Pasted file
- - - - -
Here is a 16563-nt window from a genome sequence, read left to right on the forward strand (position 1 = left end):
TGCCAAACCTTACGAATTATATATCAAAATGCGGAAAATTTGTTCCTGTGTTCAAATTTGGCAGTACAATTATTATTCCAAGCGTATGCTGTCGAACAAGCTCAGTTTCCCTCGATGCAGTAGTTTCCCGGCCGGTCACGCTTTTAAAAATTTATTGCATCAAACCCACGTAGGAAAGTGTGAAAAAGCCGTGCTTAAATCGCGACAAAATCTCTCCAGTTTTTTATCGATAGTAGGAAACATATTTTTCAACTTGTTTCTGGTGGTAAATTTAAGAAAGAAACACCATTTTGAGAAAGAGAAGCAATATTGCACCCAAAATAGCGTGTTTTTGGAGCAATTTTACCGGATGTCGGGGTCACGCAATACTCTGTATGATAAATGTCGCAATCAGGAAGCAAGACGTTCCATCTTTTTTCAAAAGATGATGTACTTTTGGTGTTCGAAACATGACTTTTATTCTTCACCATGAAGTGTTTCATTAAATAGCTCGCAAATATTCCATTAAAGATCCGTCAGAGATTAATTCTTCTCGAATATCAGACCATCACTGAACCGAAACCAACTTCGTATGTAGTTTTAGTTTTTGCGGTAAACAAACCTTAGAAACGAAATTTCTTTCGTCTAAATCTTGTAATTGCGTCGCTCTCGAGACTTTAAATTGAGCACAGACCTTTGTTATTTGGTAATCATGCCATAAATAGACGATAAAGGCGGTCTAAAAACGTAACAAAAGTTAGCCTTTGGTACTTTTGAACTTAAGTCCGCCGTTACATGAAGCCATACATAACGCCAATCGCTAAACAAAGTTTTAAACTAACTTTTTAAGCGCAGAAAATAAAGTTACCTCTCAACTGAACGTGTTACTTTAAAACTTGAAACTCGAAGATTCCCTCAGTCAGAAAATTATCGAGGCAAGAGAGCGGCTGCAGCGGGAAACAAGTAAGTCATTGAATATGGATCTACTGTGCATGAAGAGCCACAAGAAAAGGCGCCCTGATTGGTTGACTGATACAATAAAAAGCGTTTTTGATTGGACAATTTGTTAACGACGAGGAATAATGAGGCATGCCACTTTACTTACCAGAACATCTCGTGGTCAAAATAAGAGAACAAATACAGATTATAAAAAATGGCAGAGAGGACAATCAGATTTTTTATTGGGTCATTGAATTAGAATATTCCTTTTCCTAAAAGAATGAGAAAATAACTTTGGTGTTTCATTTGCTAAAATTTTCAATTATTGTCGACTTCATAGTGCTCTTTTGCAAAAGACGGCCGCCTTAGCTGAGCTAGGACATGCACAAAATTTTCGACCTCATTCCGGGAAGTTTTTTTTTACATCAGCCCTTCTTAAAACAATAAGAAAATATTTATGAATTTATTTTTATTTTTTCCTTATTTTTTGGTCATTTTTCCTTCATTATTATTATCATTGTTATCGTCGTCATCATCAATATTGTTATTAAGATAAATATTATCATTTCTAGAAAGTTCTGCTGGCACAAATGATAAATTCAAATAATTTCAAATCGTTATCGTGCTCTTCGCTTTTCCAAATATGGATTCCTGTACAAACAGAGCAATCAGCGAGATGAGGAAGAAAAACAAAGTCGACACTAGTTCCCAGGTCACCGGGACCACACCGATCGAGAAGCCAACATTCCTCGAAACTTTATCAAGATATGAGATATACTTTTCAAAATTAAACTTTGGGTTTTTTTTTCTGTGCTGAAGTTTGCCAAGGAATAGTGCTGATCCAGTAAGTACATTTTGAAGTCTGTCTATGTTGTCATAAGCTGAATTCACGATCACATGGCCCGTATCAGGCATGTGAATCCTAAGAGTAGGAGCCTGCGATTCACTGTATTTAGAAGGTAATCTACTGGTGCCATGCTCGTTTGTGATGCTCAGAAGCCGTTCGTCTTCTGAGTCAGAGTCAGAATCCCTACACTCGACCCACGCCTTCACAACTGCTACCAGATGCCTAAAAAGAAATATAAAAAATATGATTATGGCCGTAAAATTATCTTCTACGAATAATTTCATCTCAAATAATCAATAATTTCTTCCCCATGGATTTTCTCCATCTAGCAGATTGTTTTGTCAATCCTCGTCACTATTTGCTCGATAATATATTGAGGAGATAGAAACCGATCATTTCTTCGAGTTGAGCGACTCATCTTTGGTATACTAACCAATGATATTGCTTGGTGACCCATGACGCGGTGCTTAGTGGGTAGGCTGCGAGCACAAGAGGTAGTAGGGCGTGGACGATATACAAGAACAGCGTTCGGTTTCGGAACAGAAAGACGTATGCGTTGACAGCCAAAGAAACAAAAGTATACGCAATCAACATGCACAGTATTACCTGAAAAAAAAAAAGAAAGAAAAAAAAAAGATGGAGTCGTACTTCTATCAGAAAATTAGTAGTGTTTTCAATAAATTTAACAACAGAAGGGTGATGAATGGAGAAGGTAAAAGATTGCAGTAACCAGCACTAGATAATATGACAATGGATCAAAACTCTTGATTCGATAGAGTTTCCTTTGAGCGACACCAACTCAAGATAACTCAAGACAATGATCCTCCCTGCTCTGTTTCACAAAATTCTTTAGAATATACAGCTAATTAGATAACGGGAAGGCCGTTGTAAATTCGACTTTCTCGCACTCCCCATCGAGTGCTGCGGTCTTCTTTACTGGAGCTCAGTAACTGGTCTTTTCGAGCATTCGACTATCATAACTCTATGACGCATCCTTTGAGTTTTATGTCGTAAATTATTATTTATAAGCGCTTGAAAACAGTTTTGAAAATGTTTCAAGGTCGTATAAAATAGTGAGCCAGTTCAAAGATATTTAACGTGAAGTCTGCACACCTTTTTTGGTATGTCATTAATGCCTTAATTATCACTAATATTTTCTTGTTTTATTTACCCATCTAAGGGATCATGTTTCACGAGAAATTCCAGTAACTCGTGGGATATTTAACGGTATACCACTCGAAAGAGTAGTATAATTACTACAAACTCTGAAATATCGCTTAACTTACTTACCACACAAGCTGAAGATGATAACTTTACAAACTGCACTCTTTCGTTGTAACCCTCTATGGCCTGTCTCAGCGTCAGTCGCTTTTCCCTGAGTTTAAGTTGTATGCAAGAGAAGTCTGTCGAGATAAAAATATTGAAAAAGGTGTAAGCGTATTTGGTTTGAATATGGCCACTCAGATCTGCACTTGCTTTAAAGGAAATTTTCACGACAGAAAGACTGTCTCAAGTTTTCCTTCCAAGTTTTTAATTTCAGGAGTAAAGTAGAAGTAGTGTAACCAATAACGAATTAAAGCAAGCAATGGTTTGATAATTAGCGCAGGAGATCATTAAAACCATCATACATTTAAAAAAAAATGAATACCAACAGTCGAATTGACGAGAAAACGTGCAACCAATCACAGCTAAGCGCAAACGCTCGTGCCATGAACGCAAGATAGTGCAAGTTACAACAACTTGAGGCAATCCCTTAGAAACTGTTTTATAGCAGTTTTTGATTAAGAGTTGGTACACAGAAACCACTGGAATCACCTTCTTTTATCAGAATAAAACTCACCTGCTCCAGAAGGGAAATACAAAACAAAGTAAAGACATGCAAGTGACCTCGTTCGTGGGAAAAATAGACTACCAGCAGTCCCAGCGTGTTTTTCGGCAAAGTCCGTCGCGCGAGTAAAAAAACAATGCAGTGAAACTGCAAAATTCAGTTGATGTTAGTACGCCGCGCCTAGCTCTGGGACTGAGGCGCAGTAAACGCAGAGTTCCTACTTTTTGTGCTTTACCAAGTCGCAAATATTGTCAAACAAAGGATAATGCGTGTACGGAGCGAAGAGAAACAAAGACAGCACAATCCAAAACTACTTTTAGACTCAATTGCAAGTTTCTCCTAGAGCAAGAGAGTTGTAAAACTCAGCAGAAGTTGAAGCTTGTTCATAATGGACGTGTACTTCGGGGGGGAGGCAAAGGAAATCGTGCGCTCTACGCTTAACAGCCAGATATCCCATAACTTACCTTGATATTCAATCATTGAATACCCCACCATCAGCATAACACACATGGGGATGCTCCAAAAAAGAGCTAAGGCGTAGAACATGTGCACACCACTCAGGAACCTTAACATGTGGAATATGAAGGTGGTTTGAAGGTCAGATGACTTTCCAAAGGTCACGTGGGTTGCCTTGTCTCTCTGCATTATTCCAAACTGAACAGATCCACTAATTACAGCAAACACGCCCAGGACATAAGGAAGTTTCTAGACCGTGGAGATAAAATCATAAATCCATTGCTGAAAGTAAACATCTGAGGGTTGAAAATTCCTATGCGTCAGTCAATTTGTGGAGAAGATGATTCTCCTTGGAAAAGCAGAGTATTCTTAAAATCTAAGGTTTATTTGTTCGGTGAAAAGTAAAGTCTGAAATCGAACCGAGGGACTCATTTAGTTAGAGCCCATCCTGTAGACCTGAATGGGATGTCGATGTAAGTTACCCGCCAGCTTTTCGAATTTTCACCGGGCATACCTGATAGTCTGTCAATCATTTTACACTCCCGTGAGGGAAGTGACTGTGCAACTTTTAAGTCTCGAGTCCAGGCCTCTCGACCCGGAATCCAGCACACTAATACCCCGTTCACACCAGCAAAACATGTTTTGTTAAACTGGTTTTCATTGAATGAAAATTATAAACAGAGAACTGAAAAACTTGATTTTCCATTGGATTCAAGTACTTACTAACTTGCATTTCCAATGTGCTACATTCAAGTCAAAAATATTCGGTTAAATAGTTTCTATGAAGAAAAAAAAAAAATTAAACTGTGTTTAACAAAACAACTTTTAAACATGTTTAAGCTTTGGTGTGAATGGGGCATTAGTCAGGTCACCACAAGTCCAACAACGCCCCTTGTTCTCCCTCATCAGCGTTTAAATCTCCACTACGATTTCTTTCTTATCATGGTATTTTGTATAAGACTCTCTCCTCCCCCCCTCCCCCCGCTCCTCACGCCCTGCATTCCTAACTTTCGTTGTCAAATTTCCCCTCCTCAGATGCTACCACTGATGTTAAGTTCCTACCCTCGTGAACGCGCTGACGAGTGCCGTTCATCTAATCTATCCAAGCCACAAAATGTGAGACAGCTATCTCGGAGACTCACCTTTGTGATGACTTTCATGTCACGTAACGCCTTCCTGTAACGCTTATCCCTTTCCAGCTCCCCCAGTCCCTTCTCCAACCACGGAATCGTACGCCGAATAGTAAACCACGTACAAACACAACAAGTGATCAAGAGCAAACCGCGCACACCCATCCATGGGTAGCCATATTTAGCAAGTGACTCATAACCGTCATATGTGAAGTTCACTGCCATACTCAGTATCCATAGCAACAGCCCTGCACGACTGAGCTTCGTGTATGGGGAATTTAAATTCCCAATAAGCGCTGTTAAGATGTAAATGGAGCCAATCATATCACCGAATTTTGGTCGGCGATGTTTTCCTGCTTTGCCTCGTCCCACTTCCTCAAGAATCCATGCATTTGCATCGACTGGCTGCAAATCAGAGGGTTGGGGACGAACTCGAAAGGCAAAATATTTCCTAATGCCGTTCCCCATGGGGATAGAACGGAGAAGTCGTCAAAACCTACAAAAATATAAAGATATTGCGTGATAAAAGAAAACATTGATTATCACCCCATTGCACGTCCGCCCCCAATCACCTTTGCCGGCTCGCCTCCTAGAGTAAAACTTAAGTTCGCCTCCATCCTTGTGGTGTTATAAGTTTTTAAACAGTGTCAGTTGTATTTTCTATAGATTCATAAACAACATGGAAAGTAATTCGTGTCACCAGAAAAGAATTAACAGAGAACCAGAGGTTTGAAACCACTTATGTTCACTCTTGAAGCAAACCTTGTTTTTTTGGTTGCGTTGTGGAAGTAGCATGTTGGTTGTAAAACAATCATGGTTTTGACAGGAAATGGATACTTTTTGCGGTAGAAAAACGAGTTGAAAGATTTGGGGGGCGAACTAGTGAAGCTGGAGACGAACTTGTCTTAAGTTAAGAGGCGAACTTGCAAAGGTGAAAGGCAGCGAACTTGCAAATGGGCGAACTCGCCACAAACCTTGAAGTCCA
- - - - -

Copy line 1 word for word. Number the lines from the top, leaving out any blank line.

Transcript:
Here is a 16563-nt window from a genome sequence, read left to right on the forward strand (position 1 = left end):